The U.S. government is struggling to polish its image among Muslims by correcting diplomatic mistakes it has made since the 9/11 attacks on the World Trade Center and the Pentagon. Most of these efforts, however, are based on untested theories, an approach that potentially will keep the United States prone to failure in the region.
After the death of strongman Muammar Gaddafi, in a war that lasted more than six months, many challenges remain for the world’s newest democracy. One of the most serious and clearly tangible challenges is the proliferation of heavy and light weapons in the hands of rogue militias. Fortunately, the government has begun a sweeping crackdown on these groups.
But there is an intangible challenge that must be addressed if Libya is to permanently benefit from Gaddafi’s demise. While American officials, NGOs and activists discussed and proposed various ideas and plans for Libya’s future, they, along with the rest of the world, remain profoundly ignorant of Libyan culture, history and politics.
So convinced that Libyans would choose Islamists in the nation’s first free elections in more than a generation, foreigners – especially Americans – were shocked when the people elected Liberal Party candidates. They had allowed the easy stereotypes – women wearing headscarves and bearded men going to mosques to pray and chant religious songs – to deceive them.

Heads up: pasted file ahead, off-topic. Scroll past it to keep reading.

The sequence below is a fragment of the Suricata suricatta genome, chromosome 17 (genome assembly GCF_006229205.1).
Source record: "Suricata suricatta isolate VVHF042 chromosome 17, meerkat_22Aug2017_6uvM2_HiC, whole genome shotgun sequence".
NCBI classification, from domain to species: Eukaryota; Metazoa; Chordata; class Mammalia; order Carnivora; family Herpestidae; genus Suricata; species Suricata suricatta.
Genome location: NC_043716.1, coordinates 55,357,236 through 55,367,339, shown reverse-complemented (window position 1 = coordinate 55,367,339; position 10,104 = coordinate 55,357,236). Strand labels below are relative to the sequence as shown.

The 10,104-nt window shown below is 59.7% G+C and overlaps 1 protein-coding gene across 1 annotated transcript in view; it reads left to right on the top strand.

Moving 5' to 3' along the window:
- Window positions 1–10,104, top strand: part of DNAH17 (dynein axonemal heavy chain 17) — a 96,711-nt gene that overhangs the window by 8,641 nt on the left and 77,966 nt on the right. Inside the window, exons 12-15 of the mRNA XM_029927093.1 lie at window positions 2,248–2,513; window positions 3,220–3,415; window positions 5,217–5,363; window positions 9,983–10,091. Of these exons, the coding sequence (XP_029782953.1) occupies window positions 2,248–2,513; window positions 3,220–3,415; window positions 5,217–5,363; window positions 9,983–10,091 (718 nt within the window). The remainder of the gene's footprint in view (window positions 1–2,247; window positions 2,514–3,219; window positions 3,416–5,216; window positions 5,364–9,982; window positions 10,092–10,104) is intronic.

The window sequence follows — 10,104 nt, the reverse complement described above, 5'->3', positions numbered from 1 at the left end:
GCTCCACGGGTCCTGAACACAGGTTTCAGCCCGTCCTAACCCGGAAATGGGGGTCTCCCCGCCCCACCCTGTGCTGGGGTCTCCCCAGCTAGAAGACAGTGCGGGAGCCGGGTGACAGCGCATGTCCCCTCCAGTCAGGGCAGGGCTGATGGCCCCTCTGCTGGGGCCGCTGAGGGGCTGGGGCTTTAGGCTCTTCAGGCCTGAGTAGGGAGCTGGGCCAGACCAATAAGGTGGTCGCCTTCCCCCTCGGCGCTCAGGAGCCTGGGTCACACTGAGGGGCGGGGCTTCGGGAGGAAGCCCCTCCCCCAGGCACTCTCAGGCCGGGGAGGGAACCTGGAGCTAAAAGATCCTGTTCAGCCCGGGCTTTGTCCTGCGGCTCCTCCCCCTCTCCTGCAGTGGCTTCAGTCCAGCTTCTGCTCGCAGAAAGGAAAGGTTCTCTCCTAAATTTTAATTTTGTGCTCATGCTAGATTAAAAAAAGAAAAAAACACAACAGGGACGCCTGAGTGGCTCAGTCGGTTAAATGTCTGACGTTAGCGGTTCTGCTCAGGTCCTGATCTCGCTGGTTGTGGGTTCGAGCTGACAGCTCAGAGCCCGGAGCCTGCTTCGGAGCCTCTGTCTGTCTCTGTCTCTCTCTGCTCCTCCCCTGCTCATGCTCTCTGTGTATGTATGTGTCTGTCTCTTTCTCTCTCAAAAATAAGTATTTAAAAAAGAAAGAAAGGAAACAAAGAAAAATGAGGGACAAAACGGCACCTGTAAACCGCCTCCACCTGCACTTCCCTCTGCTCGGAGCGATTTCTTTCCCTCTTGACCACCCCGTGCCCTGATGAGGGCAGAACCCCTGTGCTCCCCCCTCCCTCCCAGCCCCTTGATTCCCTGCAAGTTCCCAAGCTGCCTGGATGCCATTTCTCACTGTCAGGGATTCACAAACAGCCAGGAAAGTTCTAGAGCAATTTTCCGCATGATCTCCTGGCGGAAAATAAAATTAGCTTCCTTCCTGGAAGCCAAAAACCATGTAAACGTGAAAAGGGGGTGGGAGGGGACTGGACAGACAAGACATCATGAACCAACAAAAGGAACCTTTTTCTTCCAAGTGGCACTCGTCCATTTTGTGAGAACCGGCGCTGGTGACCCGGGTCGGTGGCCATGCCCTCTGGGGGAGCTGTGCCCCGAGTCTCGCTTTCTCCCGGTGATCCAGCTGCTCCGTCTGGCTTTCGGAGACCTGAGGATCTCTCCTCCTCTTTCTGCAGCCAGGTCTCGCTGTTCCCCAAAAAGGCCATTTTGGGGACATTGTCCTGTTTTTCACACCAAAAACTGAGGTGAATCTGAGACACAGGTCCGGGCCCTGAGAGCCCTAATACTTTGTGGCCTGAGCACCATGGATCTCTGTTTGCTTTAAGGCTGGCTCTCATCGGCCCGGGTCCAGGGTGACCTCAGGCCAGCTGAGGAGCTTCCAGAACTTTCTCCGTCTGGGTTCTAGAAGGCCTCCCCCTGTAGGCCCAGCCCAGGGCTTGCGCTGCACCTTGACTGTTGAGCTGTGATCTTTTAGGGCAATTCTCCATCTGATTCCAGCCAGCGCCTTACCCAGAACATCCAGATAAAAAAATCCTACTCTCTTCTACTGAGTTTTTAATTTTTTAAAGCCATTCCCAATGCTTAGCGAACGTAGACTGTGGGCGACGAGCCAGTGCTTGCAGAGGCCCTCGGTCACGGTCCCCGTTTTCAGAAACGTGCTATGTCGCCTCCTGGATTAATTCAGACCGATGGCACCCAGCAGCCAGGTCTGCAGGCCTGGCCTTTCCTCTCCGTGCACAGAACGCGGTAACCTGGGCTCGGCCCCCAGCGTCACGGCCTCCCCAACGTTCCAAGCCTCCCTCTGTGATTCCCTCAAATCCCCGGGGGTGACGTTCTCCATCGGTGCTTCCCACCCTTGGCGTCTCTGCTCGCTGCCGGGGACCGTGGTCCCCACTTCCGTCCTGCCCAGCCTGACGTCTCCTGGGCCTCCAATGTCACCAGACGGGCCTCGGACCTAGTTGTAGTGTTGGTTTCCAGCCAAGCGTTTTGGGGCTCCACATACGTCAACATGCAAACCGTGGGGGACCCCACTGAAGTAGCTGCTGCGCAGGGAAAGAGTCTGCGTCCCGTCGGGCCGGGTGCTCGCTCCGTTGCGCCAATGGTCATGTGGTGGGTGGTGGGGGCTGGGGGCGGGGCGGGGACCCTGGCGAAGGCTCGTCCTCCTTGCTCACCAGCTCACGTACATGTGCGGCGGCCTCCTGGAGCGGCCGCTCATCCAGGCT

They failed to understand that while the overwhelming majority of Libyans are devout, they now refuse to bring religion into the new politics and enlightened idea of government emerging from the revolution.
Furthermore, after more than 40 years of ignorance, injustice and poverty, the democratically elected government does not want citizens to continue focusing on the separation of males and females and halal and Haram. Many of the new leaders fully understand the significance of religion, and they understand everyone’s contribution to the revolution. Therefore, they are seeking practical solutions to important issues such as healthcare, education, building construction and establishing a modern infrastructure for the greater good.
As we move forward, I think the American administration is mistaken if it believes that Al-Qaeda is a well-organized ideological and religious entity. It is not. It is, in fact, a gelatinous mix of radicals who use the name as a tool to terrorize freedom seekers. When this reality is understood, Libyans and their allies can be more effective in eradicating these groups.
Finally, the U.S. flag is flying in many parts of Libya, because we want to express our gratitude to America for helping us destroy Gaddafi’s reign of terror and repression, thus giving us access to democracy and stability.
I must caution, however, that the United States, along with other nations that aided the revolution, now must earnestly seek a deeper understanding of the Libyan people and our long-term aspirations.
special thanks to my friend Mr. Bill Maxwell who always encouraged me and made the necessary correction of the article!
Bill Maxwell: Opinion Columnist